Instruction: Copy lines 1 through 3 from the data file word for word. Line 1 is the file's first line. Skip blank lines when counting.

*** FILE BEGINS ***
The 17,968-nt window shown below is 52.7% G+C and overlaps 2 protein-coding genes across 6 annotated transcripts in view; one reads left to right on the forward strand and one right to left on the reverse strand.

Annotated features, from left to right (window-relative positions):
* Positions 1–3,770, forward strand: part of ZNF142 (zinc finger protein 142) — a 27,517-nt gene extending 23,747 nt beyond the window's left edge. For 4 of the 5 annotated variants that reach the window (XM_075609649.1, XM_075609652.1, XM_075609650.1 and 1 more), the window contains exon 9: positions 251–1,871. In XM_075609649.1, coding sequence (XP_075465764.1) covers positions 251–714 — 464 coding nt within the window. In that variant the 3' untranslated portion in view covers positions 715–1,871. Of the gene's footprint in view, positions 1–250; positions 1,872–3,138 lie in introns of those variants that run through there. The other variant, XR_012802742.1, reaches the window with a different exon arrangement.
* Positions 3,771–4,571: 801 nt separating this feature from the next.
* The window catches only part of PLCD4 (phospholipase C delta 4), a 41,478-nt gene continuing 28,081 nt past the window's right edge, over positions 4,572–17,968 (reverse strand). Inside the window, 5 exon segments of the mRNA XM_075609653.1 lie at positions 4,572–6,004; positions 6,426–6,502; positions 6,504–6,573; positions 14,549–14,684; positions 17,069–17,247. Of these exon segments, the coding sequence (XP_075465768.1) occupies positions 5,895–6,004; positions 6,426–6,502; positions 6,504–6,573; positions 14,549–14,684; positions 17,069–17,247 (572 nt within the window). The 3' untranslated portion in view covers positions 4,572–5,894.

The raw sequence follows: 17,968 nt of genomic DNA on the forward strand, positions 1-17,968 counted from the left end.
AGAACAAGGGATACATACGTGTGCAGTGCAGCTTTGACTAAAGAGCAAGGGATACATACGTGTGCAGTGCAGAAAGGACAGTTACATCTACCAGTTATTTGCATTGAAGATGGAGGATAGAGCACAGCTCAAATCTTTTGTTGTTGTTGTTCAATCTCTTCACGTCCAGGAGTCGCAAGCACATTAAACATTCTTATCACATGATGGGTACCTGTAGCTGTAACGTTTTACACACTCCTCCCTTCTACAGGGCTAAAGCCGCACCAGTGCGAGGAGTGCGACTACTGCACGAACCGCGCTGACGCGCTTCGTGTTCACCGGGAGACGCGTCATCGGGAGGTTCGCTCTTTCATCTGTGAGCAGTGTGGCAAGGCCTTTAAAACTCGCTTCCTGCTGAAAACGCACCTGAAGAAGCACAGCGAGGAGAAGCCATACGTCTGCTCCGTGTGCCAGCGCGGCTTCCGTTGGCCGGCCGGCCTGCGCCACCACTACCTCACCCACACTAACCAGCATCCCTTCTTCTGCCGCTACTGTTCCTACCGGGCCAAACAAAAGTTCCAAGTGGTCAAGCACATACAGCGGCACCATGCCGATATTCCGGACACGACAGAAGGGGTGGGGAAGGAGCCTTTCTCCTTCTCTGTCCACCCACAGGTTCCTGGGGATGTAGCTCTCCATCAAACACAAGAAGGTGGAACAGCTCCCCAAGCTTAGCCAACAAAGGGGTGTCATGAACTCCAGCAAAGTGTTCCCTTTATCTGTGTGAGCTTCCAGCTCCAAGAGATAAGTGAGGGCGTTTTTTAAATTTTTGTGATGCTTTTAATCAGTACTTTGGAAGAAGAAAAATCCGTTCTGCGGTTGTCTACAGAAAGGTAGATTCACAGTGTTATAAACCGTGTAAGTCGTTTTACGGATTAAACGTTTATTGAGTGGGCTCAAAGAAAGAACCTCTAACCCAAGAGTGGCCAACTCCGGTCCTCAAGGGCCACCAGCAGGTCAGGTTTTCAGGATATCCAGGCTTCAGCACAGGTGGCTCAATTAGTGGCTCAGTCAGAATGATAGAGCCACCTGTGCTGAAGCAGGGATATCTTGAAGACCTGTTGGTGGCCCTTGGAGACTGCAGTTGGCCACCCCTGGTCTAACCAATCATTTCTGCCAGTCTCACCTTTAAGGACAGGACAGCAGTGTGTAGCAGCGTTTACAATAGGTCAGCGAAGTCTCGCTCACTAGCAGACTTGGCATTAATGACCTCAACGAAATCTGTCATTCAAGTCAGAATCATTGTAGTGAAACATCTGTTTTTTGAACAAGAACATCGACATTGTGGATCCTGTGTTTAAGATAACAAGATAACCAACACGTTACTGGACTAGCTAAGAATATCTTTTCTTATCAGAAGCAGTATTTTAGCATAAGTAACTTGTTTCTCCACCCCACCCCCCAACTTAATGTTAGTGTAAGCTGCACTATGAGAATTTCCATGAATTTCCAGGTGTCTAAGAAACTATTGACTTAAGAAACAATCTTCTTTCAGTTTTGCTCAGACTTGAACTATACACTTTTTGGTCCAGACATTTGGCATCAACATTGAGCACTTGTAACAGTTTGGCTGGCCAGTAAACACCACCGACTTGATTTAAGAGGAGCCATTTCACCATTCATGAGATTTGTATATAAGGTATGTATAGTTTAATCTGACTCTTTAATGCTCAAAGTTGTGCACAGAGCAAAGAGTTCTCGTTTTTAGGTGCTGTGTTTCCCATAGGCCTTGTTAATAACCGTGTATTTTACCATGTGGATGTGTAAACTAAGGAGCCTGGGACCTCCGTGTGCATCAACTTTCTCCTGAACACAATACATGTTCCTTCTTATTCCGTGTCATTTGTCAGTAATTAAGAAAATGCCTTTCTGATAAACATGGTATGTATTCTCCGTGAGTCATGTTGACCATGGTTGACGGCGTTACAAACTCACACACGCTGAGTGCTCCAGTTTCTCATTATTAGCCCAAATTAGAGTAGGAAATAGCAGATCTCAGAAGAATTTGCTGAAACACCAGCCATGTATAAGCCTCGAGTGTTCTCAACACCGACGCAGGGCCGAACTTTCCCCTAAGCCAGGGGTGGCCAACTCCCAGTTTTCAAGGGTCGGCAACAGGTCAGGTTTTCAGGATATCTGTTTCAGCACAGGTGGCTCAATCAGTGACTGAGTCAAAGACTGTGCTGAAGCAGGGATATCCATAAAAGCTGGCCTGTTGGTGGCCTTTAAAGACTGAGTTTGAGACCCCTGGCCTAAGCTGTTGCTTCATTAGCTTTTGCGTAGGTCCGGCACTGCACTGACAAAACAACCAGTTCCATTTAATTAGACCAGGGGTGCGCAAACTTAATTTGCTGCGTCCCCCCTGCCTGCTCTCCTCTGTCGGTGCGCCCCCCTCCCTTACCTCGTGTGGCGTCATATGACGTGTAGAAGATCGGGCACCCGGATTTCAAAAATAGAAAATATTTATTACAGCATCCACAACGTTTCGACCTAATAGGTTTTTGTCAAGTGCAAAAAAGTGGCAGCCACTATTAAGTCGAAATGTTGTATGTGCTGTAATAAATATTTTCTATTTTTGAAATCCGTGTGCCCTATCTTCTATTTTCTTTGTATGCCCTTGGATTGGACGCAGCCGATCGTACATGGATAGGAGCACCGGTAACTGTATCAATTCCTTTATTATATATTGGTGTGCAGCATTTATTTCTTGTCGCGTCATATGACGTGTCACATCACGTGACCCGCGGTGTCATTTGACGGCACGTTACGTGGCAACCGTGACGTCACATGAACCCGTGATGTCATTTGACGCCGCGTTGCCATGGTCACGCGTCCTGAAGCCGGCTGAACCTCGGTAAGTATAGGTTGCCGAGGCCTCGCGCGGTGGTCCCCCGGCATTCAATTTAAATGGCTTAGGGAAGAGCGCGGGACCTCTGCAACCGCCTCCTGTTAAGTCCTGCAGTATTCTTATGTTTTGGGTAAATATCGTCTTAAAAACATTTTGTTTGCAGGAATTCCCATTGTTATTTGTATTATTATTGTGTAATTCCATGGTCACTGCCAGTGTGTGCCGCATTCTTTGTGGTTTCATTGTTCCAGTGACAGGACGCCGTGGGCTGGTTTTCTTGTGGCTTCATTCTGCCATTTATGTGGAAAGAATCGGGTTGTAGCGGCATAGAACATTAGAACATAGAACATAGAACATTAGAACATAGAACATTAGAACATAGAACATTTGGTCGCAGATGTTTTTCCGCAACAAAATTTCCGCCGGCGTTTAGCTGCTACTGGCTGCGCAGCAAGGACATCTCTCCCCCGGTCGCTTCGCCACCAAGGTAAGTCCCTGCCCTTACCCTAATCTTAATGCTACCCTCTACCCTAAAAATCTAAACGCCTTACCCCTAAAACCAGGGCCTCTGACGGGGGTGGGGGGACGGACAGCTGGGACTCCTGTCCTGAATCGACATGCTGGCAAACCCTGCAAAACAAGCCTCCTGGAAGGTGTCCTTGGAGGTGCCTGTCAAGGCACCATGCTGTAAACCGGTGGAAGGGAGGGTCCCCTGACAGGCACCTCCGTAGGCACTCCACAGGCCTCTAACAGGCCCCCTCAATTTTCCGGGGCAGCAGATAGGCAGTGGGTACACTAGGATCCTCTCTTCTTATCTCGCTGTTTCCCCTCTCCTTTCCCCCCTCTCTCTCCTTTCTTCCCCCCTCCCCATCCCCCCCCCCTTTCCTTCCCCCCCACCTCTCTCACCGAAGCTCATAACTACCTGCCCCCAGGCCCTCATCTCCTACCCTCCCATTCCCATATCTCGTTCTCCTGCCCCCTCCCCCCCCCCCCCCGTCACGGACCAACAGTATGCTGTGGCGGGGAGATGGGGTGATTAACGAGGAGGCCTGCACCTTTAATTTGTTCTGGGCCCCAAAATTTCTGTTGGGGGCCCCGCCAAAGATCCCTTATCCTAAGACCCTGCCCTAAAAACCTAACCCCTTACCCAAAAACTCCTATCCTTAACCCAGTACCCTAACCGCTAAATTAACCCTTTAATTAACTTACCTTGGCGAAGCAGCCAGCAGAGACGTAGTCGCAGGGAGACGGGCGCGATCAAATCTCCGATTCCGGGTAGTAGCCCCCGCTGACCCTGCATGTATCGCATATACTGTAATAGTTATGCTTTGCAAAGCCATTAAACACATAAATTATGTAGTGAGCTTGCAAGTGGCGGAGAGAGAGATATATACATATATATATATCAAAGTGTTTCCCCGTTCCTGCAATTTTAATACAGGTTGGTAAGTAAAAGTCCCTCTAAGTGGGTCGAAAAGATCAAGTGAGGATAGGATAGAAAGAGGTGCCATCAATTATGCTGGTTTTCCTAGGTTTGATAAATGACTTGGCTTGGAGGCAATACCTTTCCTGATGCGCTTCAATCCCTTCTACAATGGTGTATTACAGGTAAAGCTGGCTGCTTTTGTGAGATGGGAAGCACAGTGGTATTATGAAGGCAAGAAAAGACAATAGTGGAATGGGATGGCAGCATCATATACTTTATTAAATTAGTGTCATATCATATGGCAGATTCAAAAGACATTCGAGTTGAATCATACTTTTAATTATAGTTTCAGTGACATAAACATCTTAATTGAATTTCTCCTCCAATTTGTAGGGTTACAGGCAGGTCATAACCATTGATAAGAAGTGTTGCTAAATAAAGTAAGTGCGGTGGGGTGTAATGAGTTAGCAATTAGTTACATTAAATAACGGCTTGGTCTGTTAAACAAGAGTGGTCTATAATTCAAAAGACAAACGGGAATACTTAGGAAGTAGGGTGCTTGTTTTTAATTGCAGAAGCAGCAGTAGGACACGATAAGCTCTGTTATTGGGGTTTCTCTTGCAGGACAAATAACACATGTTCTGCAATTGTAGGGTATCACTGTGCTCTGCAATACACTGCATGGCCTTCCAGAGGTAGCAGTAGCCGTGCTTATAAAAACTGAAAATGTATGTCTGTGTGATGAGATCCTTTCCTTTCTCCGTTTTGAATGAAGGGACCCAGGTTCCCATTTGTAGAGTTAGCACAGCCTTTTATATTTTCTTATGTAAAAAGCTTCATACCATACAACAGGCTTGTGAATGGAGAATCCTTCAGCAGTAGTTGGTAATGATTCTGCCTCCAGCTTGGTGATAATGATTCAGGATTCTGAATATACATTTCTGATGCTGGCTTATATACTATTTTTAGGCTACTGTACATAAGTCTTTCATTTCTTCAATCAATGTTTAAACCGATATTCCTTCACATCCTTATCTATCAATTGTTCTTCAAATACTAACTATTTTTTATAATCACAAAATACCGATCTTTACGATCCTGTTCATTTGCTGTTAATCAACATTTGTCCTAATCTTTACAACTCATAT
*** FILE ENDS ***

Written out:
The 17,968-nt window shown below is 52.7% G+C and overlaps 2 protein-coding genes across 6 annotated transcripts in view; one reads left to right on the forward strand and one right to left on the reverse strand.

Annotated features, from left to right (window-relative positions):
* Positions 1–3,770, forward strand: part of ZNF142 (zinc finger protein 142) — a 27,517-nt gene extending 23,747 nt beyond the window's left edge. For 4 of the 5 annotated variants that reach the window (XM_075609649.1, XM_075609652.1, XM_075609650.1 and 1 more), the window contains exon 9: positions 251–1,871. In XM_075609649.1, coding sequence (XP_075465764.1) covers positions 251–714 — 464 coding nt within the window. In that variant the 3' untranslated portion in view covers positions 715–1,871. Of the gene's footprint in view, positions 1–250; positions 1,872–3,138 lie in introns of those variants that run through there. The other variant, XR_012802742.1, reaches the window with a different exon arrangement.